1. The machine that converts poop into clean drinking water

Approximately 2.4 billion people around the world didn’t have access to basic, safe sanitation in 2015, while more than 660 million people used unimproved drinking water sources.

The Gates Foundation talked to engineers to figure out how we could use technology to tackle these issues. Peter Janicki, CEO of Janicki Bioenergy, developed a machine (shown in the video above) that converts sewer sludge into clean drinking water, electricity and pathogen-free ash in a matter of minutes.

The processor can help developing countries both by providing clean water and energy, as well as employing entrepreneurs to run it in the regions where it’s needed most.

2. The algorithm that can prevent HIV among homeless youth

Homelessness affects about 2 million people between the ages of 13 and 24 every year in the United States — 11% of whom are HIV-positive. But researchers at the University of Southern California’s Schools of Social Work and Engineering developed a new algorithm called PSINET, which uses artificial intelligence to identify the best person in a specific homeless community to spread important information about HIV prevention among youth.

Computer scientists mapped the friendships of homeless teens at a local homeless agency in Los Angeles. The algorithm looks at this network of friendships, and runs through thousands of possibilities for the person with the greatest reach at a certain point in time. That “peer leader” can then learn about basic information, like where to get tested for HIV, and in turn provide researchers with more information about the homeless community.

According to the researchers, PSINET spread 60% more information to communities than typical word-of-mouth campaigns.

3. The sneaker technology designed for people with disabilities

nike-flyease-sneaker

In 2012, Matthew Walzer, who has cerebral palsy, wrote a letter to Nike asking the company to create sneakers that people with disabilities could easily put on and take off without the help of others. This year, the company announced a new line of footwear — Flyease — that has a zipper extending around the back of the shoe.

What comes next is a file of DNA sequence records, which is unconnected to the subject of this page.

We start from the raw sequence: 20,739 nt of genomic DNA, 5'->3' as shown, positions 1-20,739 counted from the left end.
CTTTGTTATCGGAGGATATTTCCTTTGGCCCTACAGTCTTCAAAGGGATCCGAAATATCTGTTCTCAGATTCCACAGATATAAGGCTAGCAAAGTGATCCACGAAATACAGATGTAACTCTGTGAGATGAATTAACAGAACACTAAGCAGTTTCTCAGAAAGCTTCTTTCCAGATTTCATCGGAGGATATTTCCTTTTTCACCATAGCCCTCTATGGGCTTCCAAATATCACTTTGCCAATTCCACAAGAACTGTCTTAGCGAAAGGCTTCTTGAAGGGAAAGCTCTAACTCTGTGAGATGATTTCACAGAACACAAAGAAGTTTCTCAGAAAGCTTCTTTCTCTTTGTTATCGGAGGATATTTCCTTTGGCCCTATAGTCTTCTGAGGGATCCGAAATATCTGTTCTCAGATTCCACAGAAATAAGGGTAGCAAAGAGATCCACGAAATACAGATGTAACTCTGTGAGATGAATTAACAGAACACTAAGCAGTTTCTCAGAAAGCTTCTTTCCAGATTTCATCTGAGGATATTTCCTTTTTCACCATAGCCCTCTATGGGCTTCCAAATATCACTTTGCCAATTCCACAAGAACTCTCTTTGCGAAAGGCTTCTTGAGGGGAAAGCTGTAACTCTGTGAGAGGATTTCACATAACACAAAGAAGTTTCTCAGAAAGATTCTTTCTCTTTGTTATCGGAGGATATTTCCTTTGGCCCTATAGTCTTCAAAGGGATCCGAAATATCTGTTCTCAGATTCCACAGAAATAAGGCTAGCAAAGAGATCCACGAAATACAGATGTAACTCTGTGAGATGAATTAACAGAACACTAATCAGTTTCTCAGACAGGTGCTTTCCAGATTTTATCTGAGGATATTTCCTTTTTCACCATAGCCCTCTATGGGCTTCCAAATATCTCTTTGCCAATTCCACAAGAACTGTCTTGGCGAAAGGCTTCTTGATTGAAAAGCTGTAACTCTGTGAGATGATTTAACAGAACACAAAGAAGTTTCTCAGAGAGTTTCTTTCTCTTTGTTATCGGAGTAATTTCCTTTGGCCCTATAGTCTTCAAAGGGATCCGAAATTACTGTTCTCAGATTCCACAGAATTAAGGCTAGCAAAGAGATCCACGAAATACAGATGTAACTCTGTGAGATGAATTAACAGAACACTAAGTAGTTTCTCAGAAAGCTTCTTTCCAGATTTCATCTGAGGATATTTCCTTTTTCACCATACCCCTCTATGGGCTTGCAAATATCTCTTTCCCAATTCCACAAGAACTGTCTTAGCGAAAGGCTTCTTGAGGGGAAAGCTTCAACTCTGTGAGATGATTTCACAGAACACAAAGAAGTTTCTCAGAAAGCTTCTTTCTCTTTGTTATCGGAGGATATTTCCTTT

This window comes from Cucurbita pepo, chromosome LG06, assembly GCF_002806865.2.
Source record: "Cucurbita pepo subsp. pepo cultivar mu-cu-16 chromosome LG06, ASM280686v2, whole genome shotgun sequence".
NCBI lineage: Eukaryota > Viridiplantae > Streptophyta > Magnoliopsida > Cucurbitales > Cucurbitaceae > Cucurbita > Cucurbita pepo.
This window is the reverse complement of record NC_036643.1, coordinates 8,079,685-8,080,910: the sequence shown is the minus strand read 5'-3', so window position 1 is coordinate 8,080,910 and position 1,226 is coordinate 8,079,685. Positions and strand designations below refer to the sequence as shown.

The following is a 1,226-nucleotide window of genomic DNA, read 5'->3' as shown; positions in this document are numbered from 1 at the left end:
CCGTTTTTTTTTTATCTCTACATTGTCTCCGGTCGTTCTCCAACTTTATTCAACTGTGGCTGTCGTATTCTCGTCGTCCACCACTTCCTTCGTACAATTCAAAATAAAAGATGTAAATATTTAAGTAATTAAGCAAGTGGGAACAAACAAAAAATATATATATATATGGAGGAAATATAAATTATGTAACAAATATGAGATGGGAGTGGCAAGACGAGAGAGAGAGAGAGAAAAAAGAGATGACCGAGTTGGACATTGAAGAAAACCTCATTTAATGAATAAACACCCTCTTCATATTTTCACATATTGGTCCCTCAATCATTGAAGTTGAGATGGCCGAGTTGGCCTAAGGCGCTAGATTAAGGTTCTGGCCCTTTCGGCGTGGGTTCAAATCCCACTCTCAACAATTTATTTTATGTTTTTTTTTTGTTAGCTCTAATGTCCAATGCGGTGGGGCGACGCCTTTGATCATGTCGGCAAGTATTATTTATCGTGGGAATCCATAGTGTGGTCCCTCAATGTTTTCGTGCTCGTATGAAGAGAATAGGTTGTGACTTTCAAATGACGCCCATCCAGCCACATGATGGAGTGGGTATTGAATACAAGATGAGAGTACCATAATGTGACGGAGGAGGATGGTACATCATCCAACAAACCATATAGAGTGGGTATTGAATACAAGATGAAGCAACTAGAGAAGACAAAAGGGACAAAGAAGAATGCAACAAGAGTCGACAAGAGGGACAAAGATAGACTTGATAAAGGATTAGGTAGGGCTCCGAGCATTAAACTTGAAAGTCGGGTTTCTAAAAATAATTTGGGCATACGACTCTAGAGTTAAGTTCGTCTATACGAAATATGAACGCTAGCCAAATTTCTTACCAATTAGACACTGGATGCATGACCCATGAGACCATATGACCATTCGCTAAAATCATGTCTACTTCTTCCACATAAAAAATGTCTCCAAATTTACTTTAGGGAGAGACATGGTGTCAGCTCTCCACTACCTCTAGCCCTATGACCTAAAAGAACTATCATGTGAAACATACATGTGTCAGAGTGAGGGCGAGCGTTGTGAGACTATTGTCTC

Instead of laces, which are incredibly difficult for people with movement disorders, stroke victims and amputees, the zipper allows you to “peel” it open with one hand and slide your foot in easily.

Nike’s senior director of athlete innovation, Tobie Hatfield, designed the technology and worked with Walzer to develop and test the sneakers.

4. The life-saving device that can seal a wound in under a minute

purp

Oregon startup RevMedX’s new device XSTAT 30 is a syringe filled with tiny, biocompatible sponges, which can be injected into a deep wound to absorb blood and seal it in less than a minute. While it’s been used on the battlefield since April 2014, it was recently approved by the FDA for civilian use.

A RevMedx researcher told PBS NewsHour that the sponges expand up to 15 times their size when they make contact with blood, which allows them to apply internal pressure to the walls of the wound cavity and block blood flow. The sponges would replace a medic’s traditional method of deeply packing a wound with gauze and maintaining pressure.

5. The “Internet on a microchip”

pocket-library

The WiderNet Project, based at the University of North Carolina, Chapel Hill, developed theeGranary Pocket Library — a microchip that taps into the power of smartphones, laptops and tablets to deliver offline information and educational resources to billions of people without access to the Internet.

WiderNet has connected with with ministries of education, ministries of health and schools of information science in various countries, and aims to fill each “library on a chip” with a few thousand documents that a given institution, such as a medical school in Zambia, identifies as its core material.